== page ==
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Sweden gets another shot at fixing the representation anomaly in its politics, and other stories
#WomenLead (Issue 64): Your weekly round-up on women in politics
Hello, and welcome to Issue 64!
In India, a proposed law to introduce a quota for women in national and state legislatures has been pending for many years now. Most political parties - including the ruling BJP - say they support it and often include it in their election manifestos.
A month ago, on July 28, Indian MP Kanimozhi asked the government a question about the status of the quota bill during a Parliamentary session. “Gender justice is an important commitment of the government,” the written reply came. “The issue involved needs careful consideration on the basis of the consensus among all political parties before a Bill for amendment in the Constitution is brought before Parliament.”
“Careful consideration”, “consensus”, “important commitment”: 👀 enough words to make one curious. So, I spent some time digging up previous instances of the same question being asked in Parliament. I found 22 such questions over the last seven years, and guess what, they all had pretty much repetitive and templated answers! You can read more on that in my piece for The Indian Express.
In this edition, we bring news from Afghanistan, Czech Republic, Iraq, and Samoa, and we turn the spotlight on Sweden. [Our last week’s edition, which focused on Fiji, was our most read issue ever! Thank you for sharing it. In case you missed it, you can read it here.]
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😂 LOL: In a rather bizarre development, former Samoan Prime Minister Tuila’epa Sailele has accused New Zealand PM Jacinda Ardern of interfering in Samoa’s politics due to a “blind obsession” of bringing in a female prime minister.
Regular readers of #WomenLead might remember that Sailele took quite some time and effort to cede power after the recent election where the opposition led by Naomi Mata’afa (now Samoa’s first woman PM) won.
“This blind obsession with the advent of a woman PM for the first time in Samoa’s political history has blinded Prime Minister Ardern’s judgment in the exercise of caution when it comes to Samoan politics, which is always fraught with a deep and complex culture - that much more lies beneath the surface,” an official statement of his party said, according to the Asia Pacific Report.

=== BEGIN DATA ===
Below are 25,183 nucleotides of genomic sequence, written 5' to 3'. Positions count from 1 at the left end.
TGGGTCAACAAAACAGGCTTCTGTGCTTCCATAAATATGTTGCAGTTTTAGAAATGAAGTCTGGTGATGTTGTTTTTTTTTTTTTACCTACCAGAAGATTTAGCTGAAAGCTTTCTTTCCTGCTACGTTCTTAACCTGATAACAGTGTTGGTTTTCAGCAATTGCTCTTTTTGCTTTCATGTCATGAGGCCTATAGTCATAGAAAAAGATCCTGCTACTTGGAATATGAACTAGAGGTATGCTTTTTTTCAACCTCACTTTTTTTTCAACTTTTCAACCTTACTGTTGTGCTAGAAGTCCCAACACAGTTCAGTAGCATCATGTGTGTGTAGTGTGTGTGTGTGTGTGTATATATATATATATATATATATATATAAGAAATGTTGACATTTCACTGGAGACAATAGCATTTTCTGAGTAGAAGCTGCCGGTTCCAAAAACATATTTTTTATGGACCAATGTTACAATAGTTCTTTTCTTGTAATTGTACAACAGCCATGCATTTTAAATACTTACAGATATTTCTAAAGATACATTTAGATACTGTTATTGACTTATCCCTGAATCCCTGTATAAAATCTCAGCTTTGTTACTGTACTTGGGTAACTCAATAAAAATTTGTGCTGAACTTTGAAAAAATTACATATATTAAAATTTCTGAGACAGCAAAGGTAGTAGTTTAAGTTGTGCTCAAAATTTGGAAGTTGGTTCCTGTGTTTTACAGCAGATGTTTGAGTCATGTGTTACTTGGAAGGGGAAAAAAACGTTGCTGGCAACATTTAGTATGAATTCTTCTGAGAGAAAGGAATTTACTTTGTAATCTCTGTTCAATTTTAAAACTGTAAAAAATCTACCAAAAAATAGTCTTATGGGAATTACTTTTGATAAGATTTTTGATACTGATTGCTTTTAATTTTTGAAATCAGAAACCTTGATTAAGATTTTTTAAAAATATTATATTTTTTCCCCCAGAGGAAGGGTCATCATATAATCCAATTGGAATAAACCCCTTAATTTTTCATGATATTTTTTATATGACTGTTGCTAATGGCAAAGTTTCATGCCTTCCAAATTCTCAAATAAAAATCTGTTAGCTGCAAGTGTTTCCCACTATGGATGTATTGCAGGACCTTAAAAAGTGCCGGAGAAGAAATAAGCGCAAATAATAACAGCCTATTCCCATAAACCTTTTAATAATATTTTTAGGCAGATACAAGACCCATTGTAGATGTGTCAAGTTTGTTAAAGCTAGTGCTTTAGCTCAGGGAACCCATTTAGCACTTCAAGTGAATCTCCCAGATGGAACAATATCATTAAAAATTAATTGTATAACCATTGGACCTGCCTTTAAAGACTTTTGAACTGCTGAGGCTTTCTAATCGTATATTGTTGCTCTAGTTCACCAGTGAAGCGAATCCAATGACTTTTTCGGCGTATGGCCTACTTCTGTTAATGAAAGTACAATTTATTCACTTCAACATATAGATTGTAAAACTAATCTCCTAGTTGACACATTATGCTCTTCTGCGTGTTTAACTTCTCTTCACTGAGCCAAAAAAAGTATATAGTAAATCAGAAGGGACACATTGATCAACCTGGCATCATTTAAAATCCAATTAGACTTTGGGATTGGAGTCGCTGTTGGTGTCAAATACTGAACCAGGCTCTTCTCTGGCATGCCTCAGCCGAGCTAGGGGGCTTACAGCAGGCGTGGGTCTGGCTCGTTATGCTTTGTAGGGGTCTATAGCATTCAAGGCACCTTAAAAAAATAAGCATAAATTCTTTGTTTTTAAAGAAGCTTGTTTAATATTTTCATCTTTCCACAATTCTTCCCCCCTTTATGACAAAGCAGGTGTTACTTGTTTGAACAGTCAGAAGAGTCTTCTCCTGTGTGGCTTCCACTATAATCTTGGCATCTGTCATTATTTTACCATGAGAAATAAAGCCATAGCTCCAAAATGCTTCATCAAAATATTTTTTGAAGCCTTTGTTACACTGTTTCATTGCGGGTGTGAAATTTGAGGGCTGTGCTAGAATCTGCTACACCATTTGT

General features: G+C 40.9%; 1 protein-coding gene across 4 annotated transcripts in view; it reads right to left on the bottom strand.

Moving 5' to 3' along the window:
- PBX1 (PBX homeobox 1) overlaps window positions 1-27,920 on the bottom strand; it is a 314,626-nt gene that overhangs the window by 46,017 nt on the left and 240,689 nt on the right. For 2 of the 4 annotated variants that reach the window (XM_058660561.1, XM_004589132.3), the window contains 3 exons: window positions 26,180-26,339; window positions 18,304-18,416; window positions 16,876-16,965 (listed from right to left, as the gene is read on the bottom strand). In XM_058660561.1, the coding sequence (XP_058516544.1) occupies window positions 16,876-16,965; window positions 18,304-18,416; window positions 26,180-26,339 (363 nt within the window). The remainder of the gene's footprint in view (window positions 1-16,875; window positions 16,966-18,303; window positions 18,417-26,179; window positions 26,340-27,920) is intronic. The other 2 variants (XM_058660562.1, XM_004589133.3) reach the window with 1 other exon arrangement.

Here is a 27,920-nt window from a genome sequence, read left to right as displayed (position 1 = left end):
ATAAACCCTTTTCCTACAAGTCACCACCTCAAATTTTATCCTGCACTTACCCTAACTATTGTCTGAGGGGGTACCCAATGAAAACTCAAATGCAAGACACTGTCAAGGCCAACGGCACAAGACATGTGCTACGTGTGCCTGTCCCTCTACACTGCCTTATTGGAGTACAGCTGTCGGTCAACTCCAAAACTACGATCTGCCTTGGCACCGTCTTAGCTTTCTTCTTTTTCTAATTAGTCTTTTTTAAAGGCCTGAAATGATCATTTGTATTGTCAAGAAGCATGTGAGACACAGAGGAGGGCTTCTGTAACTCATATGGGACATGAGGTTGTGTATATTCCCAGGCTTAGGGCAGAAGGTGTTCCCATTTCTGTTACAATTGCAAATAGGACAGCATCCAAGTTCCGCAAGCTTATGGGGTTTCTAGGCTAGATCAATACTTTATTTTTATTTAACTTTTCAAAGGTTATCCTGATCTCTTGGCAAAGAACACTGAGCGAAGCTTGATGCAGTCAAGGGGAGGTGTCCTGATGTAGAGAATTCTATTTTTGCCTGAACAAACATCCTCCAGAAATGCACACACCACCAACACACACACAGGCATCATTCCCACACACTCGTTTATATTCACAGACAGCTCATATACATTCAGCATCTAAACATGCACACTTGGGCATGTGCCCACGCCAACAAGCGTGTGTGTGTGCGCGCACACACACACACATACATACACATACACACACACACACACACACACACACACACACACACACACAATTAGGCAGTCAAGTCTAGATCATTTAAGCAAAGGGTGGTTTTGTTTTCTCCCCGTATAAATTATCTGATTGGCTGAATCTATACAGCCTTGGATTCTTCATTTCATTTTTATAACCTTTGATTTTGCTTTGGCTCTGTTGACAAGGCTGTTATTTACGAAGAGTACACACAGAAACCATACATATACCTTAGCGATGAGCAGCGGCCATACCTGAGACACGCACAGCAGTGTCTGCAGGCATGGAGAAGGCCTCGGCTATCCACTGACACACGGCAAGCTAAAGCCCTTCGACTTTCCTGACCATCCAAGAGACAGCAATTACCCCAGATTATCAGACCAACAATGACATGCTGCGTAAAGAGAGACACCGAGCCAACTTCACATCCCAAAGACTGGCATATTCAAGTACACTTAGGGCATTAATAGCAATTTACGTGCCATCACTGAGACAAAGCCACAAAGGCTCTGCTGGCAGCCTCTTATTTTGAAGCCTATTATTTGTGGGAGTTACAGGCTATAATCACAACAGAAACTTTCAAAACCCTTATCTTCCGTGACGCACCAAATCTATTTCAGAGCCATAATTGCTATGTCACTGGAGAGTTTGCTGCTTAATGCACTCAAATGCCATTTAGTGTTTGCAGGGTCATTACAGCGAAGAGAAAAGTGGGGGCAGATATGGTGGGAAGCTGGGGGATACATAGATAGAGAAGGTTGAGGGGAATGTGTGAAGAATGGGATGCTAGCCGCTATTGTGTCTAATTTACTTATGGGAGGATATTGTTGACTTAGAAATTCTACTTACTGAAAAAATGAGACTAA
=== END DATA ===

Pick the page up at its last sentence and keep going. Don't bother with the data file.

Sailele alluded to the “unprecedented haste” shown by Ardern in congratulating Mata’afa after she was declared the PM!
👏 NEW RECORD: In some encouraging news, a record number of women will be contesting the general election in Czech Republic in October. Women make up 31.7 percent of all candidates, the highest for the country so far. We wish them all the best!
🛑 A STEP BACK: However, things are not as gladdening in Iraq, which will also hold an election in October. The number of women contesting will be less than half that of the number from the previous election, according to a report in The Arab Weekly. Women made up 28.8 percent of the candidates in the 2018 election, while this year only 18 percent candidates are women. One-fourth of seats of Iraq’s Parliament are reserved for women.
🥀 IN NEED OF REFUGE: The Taliban’s rise to power in Afghanistan is pushing its former women politicians to find ways of staying safe and also fighting for their people. Reading the news about them makes one shudder at what the future holds.
Fawzia Koofi remains in the country even as she makes efforts to get people out to safer places. Parliamentarian Anarkali Kaur Honaryar (the first non-Muslim woman to be MP in the country) is in India and got emotional when she shared she did not get the time to take a fistful of her country's soil as she left. Zarifa Ghafari, one of the first women mayors, is now in Germany, and hopes that she would be able to draw attention to the situation of the women while in exile. Rangina Kargar, another MP, was deported and sent back to Istanbul by India even though she was travelling with a diplomatic passport. She had come to India for a medical appointment and was supposed to return after that. The Indian government later admitted that the deportation was due to an error, and has offered her an emergency visa.